Participatory organic certification in Mexico: an alternative approach to maintaining the integrity of the organic label
Over the past two decades the growth of the organic sector has been accompanied by a shift away from first party, or peer review, systems of certification and towards third party certification, in which a disinterested party is responsible for the development of organic standards and the verification of producer compliance. This paper explores some of the limitations of the third party certification model and presents the case of Mexico as an example of how an alternative form of participatory certification has emerged. The paper suggests that participatory guarantee systems (PGS) are reflective of the growing “beyond organic” movement, which focuses on reconstructing the local and re-embedding food systems into their socio-ecological contexts. It argues that PGS offers a number of benefits for producers and consumers, particularly in the South, but that it faces a number of challenges as well, such as a lack of formal recognition, social conflicts and dependence on donated resources. Copyright Springer Science+Business Media B.V. 2010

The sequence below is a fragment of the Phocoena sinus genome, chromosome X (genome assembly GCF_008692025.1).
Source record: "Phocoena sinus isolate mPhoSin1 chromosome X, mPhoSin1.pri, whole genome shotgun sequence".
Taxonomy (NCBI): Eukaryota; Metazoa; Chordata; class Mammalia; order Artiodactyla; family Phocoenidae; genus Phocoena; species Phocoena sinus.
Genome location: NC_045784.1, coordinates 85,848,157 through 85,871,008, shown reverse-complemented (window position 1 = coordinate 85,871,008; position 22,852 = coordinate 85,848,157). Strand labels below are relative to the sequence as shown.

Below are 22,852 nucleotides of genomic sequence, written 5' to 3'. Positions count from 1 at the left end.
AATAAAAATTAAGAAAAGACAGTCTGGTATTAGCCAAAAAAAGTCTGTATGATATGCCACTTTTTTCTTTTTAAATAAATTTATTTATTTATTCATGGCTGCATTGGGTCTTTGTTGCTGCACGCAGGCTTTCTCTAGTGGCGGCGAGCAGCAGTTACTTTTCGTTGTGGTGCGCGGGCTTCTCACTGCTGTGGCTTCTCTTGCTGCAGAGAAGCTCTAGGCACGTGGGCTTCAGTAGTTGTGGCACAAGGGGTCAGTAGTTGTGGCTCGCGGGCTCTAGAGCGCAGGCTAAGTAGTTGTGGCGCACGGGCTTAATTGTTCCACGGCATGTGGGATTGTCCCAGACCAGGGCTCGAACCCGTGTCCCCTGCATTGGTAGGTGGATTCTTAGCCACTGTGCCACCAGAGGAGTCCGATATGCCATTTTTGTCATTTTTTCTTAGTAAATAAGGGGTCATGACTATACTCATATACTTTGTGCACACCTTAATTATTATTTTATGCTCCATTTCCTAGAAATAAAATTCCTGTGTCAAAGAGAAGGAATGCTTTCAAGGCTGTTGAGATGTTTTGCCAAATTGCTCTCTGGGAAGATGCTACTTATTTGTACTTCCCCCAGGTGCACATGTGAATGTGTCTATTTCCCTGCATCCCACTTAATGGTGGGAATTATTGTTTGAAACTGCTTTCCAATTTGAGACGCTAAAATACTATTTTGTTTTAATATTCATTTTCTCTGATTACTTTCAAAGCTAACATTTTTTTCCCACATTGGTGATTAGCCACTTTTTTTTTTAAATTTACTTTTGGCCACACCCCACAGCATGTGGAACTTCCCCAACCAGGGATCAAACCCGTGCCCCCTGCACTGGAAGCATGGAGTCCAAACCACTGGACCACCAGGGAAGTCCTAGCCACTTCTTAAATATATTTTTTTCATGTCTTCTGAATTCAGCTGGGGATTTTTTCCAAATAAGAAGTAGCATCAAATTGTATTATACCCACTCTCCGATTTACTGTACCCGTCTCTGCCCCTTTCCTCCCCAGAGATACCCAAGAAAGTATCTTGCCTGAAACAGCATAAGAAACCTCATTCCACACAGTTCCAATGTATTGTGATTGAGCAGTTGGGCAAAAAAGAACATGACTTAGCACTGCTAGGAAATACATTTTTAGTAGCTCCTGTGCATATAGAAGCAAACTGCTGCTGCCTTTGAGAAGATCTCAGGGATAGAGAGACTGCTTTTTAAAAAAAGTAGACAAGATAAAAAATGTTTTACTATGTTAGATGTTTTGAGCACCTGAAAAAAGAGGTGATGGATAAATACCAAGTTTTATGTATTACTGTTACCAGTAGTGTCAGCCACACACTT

Volume (Year): 27 (2010)
Issue (Month): 2 (June)
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References listed on IDEAS
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- Timothy Vos, 2000. "Visions of the middle landscape: Organic farming and the politics of nature," Agriculture and Human Values, Springer, vol. 17(3), pages 245-256, September.
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